This pretty girl is Holly, and her story is longer than most. But she is different and special. She came from a shelter, and all we know about her previous life is that it almost broke her. When we met Holly last year, she was petrified and tense even being close to humans. Every movement she made was frantic, because of her constant fear and desire to escape. Anything that moved scared her. She was too frightened to accept treats, so we couldn’t get her out of her crate. For months, her adorable, big-as-saucer eyes were filled with anxiety if we even came close to her safe zone. Unless we closed the door to her crate, she never relaxed. 

We opened and closed her crate door on a schedule.  We fed and walked her at the same time every day, to establish a routine that she could count on. These baby steps gradually provided her with a sense of security, and the terror in her eyes softened.  Holly slowly began to show us when it was time to expand her world.

When we first started taking Holly outside, we kept her on a long leash within our large, fenced yard. After a while, we started to let her explore on her own. Immediately it was obvious that being outside, untethered from a human, made her come alive.  Before our very eyes, she started to blossom and find joy. In those first months, her time outside was the only time we would see her tail come out from between her legs, her ears perk up, and a bounce in her step. Being outside, hunting and exploring and bird watching are her absolute favorite things in the world. 

Holly’s recall in the yard is excellent, but she does have some peculiarities. Like many anxious dogs, she has to follow a pattern. She will go out through the deck doors, but she won’t come back in that way. She only comes in through the garage.  We have no idea why, since she isn’t at all afraid of the deck. This is just one of those endearing things about Holly.

We have established a daily routine, and Holly knows exactly when it’s time to eat, rest, go outside, go for a walk, etc. Routine is vital to Holly’s comfort and makes her confident in her own way. Her safe zone has grown quite a bit since she came to us afraid to leave her crate. She often stays close to her crate, but her visits to other rooms are becoming more frequent. It’s precious to see her peeking around corners to watch us, as if she doesn’t think we can see her if she uses just one eye to spy on us while the rest of her body is still behind a wall.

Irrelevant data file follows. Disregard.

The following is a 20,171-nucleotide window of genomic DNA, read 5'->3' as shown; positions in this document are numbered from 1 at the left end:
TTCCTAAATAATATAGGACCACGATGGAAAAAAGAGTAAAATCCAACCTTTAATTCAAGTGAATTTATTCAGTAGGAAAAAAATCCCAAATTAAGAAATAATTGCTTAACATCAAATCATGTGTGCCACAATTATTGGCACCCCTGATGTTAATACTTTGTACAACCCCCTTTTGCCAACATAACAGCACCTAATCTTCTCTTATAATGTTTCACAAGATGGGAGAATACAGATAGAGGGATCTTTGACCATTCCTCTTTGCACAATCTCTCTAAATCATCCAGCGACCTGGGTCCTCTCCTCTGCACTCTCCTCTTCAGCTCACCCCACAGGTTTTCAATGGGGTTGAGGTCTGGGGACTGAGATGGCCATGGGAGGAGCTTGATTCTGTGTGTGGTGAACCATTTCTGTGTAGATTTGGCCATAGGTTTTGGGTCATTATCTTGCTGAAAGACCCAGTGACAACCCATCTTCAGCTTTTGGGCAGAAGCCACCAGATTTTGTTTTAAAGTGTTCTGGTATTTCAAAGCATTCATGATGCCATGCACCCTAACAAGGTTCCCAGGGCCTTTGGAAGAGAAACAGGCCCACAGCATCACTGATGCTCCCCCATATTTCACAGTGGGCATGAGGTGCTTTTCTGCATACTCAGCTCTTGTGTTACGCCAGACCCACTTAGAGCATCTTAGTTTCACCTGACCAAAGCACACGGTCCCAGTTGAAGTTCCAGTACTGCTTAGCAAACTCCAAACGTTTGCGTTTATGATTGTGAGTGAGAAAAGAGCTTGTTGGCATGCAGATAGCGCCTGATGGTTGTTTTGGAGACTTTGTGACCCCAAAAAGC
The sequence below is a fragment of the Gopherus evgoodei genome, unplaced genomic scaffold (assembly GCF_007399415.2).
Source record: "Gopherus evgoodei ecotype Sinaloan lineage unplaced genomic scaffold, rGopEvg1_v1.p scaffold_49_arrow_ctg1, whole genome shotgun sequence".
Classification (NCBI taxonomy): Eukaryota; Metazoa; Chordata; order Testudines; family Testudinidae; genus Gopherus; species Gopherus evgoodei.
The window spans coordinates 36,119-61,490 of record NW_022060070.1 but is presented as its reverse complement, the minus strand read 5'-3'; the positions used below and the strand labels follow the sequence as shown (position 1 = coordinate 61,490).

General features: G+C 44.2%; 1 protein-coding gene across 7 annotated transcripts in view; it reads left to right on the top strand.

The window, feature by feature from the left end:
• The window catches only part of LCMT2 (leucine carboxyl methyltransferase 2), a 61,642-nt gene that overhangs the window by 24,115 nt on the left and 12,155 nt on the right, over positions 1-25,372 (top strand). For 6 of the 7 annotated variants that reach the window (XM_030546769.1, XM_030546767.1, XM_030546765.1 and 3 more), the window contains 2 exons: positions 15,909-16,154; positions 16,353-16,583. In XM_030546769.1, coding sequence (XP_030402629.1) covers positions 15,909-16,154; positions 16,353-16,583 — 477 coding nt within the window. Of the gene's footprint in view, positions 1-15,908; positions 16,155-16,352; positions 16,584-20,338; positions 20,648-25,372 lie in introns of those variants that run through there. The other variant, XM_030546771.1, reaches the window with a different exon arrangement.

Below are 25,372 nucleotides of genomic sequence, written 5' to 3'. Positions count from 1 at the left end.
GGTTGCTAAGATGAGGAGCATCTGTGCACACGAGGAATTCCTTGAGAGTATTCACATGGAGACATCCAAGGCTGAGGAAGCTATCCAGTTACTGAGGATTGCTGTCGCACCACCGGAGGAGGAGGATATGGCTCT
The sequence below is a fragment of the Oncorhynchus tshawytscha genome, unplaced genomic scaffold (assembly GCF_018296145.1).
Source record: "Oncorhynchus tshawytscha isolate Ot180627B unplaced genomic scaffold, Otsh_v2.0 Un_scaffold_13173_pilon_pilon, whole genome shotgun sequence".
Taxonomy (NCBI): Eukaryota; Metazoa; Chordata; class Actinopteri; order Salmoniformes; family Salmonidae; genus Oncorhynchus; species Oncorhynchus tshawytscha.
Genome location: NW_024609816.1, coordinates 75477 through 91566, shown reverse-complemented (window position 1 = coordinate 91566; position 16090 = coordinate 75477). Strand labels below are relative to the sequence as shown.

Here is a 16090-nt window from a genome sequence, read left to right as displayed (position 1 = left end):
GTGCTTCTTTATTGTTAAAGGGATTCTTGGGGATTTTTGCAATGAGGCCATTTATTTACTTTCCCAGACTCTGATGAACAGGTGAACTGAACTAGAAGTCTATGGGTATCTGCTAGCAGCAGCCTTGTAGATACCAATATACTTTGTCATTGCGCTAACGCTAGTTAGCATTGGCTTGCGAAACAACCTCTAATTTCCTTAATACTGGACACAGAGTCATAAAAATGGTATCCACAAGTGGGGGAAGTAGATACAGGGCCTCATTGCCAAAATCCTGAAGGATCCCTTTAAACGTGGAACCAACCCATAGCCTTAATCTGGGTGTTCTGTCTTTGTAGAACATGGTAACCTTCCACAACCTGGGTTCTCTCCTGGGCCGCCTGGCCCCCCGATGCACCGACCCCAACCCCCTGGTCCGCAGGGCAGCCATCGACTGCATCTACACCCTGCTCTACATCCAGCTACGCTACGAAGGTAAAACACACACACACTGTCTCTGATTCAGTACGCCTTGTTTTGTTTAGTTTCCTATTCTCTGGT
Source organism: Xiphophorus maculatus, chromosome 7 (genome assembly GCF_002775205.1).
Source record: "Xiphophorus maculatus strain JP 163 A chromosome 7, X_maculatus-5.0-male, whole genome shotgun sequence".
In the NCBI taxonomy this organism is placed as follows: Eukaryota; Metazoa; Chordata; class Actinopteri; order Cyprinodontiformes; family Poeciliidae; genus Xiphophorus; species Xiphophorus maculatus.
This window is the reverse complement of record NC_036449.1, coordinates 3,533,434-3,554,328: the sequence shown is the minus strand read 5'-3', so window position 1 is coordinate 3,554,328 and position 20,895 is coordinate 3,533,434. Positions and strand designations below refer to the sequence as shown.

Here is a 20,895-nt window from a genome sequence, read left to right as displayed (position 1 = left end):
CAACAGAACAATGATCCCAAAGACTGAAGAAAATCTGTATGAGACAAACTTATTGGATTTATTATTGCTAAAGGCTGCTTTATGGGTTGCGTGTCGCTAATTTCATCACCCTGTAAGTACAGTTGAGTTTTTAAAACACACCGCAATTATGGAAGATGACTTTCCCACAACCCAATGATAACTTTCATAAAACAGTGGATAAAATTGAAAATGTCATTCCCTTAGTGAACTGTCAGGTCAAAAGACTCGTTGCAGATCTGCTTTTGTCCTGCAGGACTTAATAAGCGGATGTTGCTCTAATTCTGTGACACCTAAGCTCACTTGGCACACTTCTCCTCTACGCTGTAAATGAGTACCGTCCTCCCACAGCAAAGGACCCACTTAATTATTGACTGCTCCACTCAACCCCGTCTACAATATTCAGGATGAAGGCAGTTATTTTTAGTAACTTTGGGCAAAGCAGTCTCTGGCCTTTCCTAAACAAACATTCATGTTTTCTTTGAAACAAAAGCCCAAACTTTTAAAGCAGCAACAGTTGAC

Holly is treat motivated, and as long we approach her slowly, with loving intentions and words, she now allows us to get close and touch her. She almost willingly allows us to put her leash on and to use a towel to dry her or get mud off her legs. Human contact is not a reward for Holly as it is for most dogs. She has learned to tolerate us and to live parallel to us. Cuddling may not ever bring her joy or comfort, but she has made tremendous progress so far, and nothing about this smart girl should surprise anyone.

Holly is now on fluoxetine, an anti-anxiety medication. She is less frantic, but she still darts and makes rash choices if she is pushed too hard. We have let Holly set the pace for expanding her world. I do feel that she is now stable and confident enough to successfully move into a forever home.

If you have room in your heart and your life for a special needs dog, please consider Holly. If you are patient and gentle, and can provide the routine and structure she requires, she will slowly show you her heart. She needs someone who can be home with her a lot and at least one other confident dog she can follow. She definitely has to have a large, fenced yard. She requires a space with her crate that can make her feel safe. Holly would not be happy in a home with children. We have fostered over 80 dogs, and Holly has been one of our greatest challenges and our greatest joys. Seeing her progress is the reason we love to foster.